Dear Ms. Espinel
I am writing to you concerning the issue of copyright protection and how a loss of this protection will affect artists like myself.
Over the last decade, freelance writers, artists and photographers have seen significant attempts by some to take possession of our copyrights. These corporations wish to dismantle copyright or to find ways to profit from the ownership of images at the expense of the actual owners.
Many artists are fighting to protect artist’s rights on the national level as copyrights and intellectual property become commerce, but they do not have the financial resources to compete against corporate involvement or organizational corruption.
One such example is the current debate over the attempt to pass an Orphan Works bill. This bill, which is an effort to overthrow copyright protection under the guise of freeing up intellectual property for the general public is a real financial threat to artists and their copyrights. If this bill were to pass, artists would be forced to register their works in several for-profit Orphan Works registries in order to prove that the work is not abandoned. Much like existing domain name registries, artists would have to pay all scanning and registries fees on their entire body of work on an annual basis. I myself have over 1000 images and countless more sketches.
This financial burden just to provide proof that artist’s copyrights are not abandoned, even though existing copyright law already protects their work would become so cost prohibited that many artists would fall into noncompliance and risk losing ownership of their work. Their work would then be purchased and appear on the internet forcing artists to compete against their own works.
Many for profit businesses have seen the financial benefit of having artist’s works deemed work for hire or orphaned so they can be used without further compensation. These for profit businesses and even several artists’ organizations that once protected copyrights have seen that by supporting the Orphan Works bill, they can participate in an annual revenue stream with the creation of their own version of an Orphan Works registry. Artists do not have the resources in place to fight to protect what is already theirs if such a bill were to pass.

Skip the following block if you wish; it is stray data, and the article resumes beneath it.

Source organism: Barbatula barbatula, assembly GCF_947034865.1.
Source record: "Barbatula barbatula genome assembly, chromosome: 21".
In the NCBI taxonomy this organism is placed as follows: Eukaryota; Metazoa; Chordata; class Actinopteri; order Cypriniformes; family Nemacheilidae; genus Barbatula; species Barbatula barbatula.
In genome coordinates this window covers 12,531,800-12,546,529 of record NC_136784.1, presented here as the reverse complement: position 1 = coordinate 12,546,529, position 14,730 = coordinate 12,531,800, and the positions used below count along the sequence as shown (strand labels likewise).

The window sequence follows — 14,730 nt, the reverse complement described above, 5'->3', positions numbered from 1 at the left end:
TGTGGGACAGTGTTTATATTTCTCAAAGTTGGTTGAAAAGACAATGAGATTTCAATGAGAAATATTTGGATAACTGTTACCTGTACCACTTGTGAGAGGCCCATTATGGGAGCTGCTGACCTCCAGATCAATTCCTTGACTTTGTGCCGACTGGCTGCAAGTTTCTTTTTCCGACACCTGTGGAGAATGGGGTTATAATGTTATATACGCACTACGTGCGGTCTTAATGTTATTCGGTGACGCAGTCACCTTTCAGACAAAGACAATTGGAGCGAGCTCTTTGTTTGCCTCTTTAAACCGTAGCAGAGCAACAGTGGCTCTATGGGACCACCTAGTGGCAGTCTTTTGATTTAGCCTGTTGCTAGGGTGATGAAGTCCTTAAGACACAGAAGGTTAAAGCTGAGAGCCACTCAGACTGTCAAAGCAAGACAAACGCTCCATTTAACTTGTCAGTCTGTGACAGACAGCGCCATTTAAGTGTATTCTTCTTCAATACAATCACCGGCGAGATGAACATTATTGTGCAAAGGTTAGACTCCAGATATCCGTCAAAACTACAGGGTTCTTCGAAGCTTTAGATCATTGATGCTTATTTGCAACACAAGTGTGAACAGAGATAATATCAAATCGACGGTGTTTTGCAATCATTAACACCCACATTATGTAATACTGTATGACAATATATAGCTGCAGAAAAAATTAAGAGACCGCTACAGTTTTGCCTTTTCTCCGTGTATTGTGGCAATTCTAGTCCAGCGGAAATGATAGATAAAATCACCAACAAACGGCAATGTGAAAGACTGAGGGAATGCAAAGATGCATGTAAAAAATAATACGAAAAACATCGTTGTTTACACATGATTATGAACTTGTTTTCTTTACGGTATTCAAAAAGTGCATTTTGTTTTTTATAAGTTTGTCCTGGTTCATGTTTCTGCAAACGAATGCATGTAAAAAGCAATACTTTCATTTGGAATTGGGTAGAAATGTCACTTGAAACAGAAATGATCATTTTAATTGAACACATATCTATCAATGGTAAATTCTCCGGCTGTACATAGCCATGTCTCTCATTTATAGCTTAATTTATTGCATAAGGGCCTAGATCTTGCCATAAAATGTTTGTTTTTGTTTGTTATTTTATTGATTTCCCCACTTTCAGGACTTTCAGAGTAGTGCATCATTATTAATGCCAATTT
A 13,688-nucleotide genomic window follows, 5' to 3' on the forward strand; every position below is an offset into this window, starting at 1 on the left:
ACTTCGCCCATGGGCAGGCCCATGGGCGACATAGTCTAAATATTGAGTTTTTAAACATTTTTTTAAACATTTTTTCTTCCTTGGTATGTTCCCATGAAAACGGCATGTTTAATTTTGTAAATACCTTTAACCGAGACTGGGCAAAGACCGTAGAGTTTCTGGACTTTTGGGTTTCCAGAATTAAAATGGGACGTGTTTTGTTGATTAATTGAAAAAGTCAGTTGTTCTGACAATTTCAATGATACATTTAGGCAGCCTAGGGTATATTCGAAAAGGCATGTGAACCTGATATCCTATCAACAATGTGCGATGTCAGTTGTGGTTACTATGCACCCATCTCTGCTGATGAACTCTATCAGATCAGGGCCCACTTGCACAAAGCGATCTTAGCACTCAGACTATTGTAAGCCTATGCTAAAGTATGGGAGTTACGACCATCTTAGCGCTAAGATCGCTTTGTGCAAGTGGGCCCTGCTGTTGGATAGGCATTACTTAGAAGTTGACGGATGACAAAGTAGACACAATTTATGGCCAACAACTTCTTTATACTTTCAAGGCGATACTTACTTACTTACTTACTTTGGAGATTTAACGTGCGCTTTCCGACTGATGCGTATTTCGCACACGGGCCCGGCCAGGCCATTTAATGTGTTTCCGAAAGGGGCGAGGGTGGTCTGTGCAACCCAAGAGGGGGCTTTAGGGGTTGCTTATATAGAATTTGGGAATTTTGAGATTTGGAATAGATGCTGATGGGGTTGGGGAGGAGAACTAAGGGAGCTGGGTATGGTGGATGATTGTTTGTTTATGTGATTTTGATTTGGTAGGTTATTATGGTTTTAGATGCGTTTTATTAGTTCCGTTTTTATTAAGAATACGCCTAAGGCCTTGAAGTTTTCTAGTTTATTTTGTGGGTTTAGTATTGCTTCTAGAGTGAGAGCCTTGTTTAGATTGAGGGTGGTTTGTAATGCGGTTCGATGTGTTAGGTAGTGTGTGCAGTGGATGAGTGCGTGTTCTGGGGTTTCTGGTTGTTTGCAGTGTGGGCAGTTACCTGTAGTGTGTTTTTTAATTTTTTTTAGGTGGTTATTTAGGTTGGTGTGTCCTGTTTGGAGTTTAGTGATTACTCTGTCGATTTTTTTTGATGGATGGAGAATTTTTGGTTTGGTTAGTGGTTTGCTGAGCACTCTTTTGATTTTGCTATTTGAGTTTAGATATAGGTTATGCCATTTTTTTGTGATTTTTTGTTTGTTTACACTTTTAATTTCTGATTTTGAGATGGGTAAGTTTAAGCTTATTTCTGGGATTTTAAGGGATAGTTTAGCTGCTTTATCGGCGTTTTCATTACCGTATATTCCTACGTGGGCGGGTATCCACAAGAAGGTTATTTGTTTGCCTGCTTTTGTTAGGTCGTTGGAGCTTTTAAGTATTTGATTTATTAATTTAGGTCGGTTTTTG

Artists can no longer turn to those organizations that once protected artist’s rights. Organizations that are collecting these royalties and should be distributing them to their rightful owners are instead keeping these fees to support their own activities or worse yet, support bills that further hurt the artist community.
For years, a small group of artists have tried to find a way to get foreign reprographics fees, which is earned income that freelancers make but do not receive, distributed back to the rightful owners. These are overseas royalties rightfully earned by the copyrighted work of artists but because there is no distribution system in place, these royalties are being diverted away from the owner.
Since there is no government run or independent system in place, this money can be used any way an artist’s organization or society deems fit. Already these funds have been used to prevent continued efforts to successfully return these royalties to artists. And there is no accountability in place as to how these royalties are being used.
I fear these once respected groups and for-profit businesses will continue to pursue venues in which they solely profit off of artists at the expense of artist’s copyrights. If we continue to allow our copyrights to be weakened in this manner, the financial costs to protect our works or to prevent our own royalties from being used against us will only increase.
There are ways to protect copyright law without allowing for the dismantlement of existing law. We need to ensure the public that the administration will instead move forward to prevent the loss of income to artists, help return royalties earned to artists and the continued protection of their copyrights by offering a fair Orphan Works bill.
In order to do this correctly more attention and public debate is needed with artists who have shown a willingness to defend artist’s rights and not profit from them.
I thank you for your attention on this matter.
Director of Operations Illustrator’s Partnership of America
845 Moraine Street
Marshfield MA 02050